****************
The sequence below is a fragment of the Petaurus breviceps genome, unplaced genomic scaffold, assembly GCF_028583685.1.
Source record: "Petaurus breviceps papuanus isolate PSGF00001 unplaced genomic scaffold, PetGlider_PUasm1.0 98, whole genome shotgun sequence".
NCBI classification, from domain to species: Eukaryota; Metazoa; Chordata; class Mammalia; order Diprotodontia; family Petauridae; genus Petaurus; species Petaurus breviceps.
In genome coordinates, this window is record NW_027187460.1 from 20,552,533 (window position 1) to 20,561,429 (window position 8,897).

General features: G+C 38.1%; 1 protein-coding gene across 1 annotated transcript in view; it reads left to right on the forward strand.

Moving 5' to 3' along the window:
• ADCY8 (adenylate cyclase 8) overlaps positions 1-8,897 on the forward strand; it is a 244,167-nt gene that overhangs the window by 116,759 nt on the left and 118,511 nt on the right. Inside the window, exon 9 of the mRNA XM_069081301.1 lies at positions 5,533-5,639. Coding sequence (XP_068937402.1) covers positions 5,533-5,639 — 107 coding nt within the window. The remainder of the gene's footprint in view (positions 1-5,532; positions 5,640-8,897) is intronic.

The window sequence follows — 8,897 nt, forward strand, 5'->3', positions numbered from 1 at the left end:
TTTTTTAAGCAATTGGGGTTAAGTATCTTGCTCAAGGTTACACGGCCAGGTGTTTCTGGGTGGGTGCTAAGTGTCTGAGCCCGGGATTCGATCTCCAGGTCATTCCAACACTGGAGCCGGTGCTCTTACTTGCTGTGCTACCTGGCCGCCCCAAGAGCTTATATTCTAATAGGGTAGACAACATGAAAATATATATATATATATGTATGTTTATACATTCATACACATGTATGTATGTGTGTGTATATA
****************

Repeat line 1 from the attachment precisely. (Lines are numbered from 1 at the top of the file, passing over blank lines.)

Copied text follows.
The sequence below is a fragment of the Petaurus breviceps genome, unplaced genomic scaffold, assembly GCF_028583685.1.